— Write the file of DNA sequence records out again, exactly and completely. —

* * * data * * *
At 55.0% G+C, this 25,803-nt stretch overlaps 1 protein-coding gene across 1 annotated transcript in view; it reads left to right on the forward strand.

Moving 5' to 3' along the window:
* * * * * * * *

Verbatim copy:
At 55.0% G+C, this 25,803-nt stretch overlaps 1 protein-coding gene across 1 annotated transcript in view; it reads left to right on the forward strand.

Moving 5' to 3' along the window: